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I would like to derive the PDF for an ''annulus'' type distribution, defined by the parameters $\theta\sim U(0,2 \pi)$ and $d\sim N(0,\sigma)$; where $\theta$ is the angle round a circle of radius $r$, and $d$ is the deviation normal to the circle's perimeter.

I can generate sample points easy enough, by the following:

fTorusProjector[xCentre_, yCentre_, θ_,
     d_] := {xCentre + d Sin[θ], yCentre + d Cos[θ]}

fTorusRand[r_, σ_] := 
     Module[{θ = RandomReal[{0, 2 Pi}], 
   d = RandomVariate[NormalDistribution[0, σ], {1}][[1]]}, 
   fTorusProjector[r Sin[θ], r Cos[θ], θ, d]]

ListPlot[Table[fTorusRand[5, 0.5], {i, 1, 10000}]]

Which results in a plot similar to the one below: enter image description here

My question is, is there a way to derive an analytic form for the PDF of this distribution? I can't help thinking that there's probably a way I'm missing, but am not sure how to proceed here.

Even an approximate PDF / one that mimics the above behaviour would suffice.

Edit: I have tried using the following to get Mathematica to approximate a PDF of the above sample:

 empD = EmpiricalDistribution[data];

However, when I try to draw this using:

ContourPlot[PDF[empD, {x, y}], {x, -7, 7}, {y, -7, 7}]

I just get a blank plot.

Edit 2: Since $\theta$ and $d$ are independent, I can derive the joint PDF in these coordinates:

$p(\theta,d) = \frac{1}{2\pi} \times \frac{1}{2\pi} \exp(-d^2/2\sigma^2)$

I suppose I can then use Jacobians to transform back into the $(x,y)$ frame, although am not sure how to do this?

Best,

Ben

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An alternative, and faster, way to generate samples with the desired distribution using TransformedDistribution:

ClearAll[distF]
distF[r_, σ_] := TransformedDistribution[{(r + d ) Sin[θ], (r + d ) Cos[θ]}, 
  {Distributed[d, NormalDistribution[0, σ]], Distributed[θ,
                UniformDistribution[{0, 2 Pi}]]}]
ListPlot[RandomVariate[distF[5, .5] , 10000], PlotStyle -> PointSize[Tiny]]

Mathematica graphics

data = RandomVariate[distF[5, .5] , 1000000];
empdist = SmoothKernelDistribution[data];
ContourPlot[PDF[empdist, {x, y}], {x, -8, 8}, {y, -8, 8}, PlotPoints -> 50]

Mathematica graphics

Table[fTorusRand[5, 0.5], {i, 1, 1000000}]; // AbsoluteTiming // First

13.499060

RandomVariate[distF[5, .5] , 1000000]; // AbsoluteTiming // First

3.012873

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  • $\begingroup$ Nice! Thanks for your answer. Best, Ben $\endgroup$ – ben18785 Apr 29 '16 at 23:47
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    $\begingroup$ We can actually find a closed form for the PDF: $$\frac{\exp\left\{-\frac{1}{2}\left(\frac{r_0-r} {\sigma}\right)^2\right\} + \exp\left\{-\frac{1}{2}\left(\frac{r_0+r} {\sigma}\right)^2\right\}}{\left(2\pi\right)^{3/2}\sigma r}$$ $\endgroup$ – 2012rcampion Apr 30 '16 at 5:20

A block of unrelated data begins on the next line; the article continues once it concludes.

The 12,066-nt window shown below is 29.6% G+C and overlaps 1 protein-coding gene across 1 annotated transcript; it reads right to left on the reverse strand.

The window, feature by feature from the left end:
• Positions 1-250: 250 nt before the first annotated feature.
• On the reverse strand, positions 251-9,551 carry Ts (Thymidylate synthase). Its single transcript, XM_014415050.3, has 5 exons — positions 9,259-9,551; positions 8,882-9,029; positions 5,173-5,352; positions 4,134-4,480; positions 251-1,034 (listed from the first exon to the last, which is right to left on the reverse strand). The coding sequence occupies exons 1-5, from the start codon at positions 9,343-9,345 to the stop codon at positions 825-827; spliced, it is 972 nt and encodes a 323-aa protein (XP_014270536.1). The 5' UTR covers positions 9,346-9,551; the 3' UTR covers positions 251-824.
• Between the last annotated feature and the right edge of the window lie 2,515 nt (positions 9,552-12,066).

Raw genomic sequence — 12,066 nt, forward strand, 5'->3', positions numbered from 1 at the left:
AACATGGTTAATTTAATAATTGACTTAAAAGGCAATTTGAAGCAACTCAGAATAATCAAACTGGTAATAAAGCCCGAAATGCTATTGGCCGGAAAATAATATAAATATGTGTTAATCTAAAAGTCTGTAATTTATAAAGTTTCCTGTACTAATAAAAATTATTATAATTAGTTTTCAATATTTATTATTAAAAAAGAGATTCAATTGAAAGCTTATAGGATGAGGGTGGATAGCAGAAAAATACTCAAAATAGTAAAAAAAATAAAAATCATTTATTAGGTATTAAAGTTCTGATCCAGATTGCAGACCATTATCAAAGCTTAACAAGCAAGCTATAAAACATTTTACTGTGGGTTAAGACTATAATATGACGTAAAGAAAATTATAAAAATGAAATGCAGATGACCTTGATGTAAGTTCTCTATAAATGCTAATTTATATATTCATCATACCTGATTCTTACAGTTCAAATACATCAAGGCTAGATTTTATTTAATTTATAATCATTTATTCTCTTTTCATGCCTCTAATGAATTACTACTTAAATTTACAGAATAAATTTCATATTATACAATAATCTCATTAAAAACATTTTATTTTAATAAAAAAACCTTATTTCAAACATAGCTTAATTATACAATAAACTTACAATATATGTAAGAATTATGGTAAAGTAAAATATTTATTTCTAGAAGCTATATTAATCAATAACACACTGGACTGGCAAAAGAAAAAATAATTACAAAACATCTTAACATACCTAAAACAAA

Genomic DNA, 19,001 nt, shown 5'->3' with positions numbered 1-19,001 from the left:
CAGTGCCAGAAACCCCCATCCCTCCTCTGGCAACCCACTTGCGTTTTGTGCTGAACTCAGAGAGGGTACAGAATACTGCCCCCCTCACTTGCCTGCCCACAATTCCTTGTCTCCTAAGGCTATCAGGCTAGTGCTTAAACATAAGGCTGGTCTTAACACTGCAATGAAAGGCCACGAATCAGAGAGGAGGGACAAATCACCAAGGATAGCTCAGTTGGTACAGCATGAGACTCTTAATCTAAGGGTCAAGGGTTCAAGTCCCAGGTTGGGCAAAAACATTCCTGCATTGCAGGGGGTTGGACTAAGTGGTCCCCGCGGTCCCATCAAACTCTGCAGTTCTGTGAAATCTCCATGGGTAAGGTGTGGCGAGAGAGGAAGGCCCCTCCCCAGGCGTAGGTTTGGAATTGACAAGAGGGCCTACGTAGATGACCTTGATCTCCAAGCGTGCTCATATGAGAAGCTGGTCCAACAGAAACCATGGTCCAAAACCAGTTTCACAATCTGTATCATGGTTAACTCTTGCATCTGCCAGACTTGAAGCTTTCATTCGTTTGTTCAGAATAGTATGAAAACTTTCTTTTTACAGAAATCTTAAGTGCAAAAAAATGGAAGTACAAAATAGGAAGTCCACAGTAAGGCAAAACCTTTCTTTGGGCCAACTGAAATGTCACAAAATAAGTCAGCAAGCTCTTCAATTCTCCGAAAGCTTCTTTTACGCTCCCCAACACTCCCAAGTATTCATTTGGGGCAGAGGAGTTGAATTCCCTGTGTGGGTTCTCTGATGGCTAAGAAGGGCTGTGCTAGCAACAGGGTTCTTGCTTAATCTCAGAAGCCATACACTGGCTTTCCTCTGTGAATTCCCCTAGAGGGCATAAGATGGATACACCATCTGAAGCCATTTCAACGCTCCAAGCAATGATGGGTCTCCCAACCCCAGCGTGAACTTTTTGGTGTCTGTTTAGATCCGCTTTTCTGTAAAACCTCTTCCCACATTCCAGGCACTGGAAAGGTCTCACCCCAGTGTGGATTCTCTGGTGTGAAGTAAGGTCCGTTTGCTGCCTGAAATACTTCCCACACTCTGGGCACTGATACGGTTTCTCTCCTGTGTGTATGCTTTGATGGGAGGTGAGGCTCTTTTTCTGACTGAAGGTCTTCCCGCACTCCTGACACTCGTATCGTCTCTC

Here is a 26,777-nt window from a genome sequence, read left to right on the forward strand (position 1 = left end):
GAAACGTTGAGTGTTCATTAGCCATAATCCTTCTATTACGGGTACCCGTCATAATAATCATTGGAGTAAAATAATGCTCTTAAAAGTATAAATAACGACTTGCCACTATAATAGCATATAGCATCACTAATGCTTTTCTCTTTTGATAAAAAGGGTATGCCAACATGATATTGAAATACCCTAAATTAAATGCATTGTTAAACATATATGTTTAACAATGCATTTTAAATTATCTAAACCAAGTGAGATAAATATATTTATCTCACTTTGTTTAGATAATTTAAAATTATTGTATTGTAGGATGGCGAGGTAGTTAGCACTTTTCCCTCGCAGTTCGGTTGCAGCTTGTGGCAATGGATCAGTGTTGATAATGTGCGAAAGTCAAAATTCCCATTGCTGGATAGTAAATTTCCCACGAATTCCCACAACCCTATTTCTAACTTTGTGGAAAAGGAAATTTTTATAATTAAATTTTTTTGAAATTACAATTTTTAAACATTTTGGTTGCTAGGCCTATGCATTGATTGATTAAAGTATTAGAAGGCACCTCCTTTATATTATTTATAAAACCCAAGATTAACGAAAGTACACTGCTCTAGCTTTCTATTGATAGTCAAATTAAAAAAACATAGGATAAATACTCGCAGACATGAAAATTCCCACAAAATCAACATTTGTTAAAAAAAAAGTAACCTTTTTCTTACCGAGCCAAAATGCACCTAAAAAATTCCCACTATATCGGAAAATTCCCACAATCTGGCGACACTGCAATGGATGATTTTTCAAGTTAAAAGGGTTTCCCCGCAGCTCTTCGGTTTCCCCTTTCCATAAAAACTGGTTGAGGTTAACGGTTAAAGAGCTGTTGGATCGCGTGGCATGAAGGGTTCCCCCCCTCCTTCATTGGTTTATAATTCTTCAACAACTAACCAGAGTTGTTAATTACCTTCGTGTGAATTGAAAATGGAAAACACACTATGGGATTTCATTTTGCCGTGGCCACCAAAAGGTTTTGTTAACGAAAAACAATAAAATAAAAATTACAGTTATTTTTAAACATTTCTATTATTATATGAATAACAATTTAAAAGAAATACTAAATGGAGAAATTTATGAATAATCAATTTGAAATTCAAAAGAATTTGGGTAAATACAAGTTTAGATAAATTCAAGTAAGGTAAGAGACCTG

• $\begingroup$ An alternative representation: TransformedDistribution[(r + d) Normalize[{x, y}], {d \[Distributed] NormalDistribution[0, σ], {x, y} \[Distributed] BinormalDistribution[0]}] $\endgroup$ – J. M. will be back soon May 13 '16 at 9:32
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Sorry for the trouble - I have found a way:

data = Table[fTorusRand[5, 0.5], {i, 1, 100000}];
empD1 = SmoothKernelDistribution[data];
ContourPlot[PDF[empD1, {x, y}], {x, -8, 8}, {y, -8, 8}]

Gives me what I want:

enter image description here

Edit: So using the Jacobian here, I can get an exact PDF. Still messing around with the algebra though: $x = (r+d) \sin(\theta)$ and $y = (r+d) \cos(\theta)$. So I can implicitly differentiate these to find the Jacobians...

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  • $\begingroup$ Increasing the PlotPoints (say PlotPoints -> 50) will give you a smoother plot. $\endgroup$ – Bob Hanlon Apr 30 '16 at 4:14
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This is a naive approach, so I wonder if I am overlooking some complication here; I would have thought that, given the description of your distribution, you could consider the "solid of revolution" generated by rotating the PDF of a normal distribution with the required parameters around the vertical $z$ axis, so something like the following:

PDF[NormalDistribution[6, 1], x] /. x -> Sqrt[x^2 + y^2]

(* Out: E^(-(1/2) (-6+Sqrt[x^2+y^2])^2)/Sqrt[2 Pi] *)

PDF

Plot3D[
  Evaluate[PDF[NormalDistribution[6, 1], x] /. x -> Sqrt[x^2 + y^2]],
  {x, -10, 10}, {y, -10, 10}, PlotPoints -> 75
]

3D plot

ContourPlot[
  Evaluate[PDF[NormalDistribution[6, 1], x] /. x -> Sqrt[x^2 + y^2]],
  {x, -10, 10}, {y, -10, 10}, PlotPoints -> 75
]

contour plot

Of course, as it is the expression is not properly normalized, so an appropriate factor should be added to make sure that its integral is equal to 1.

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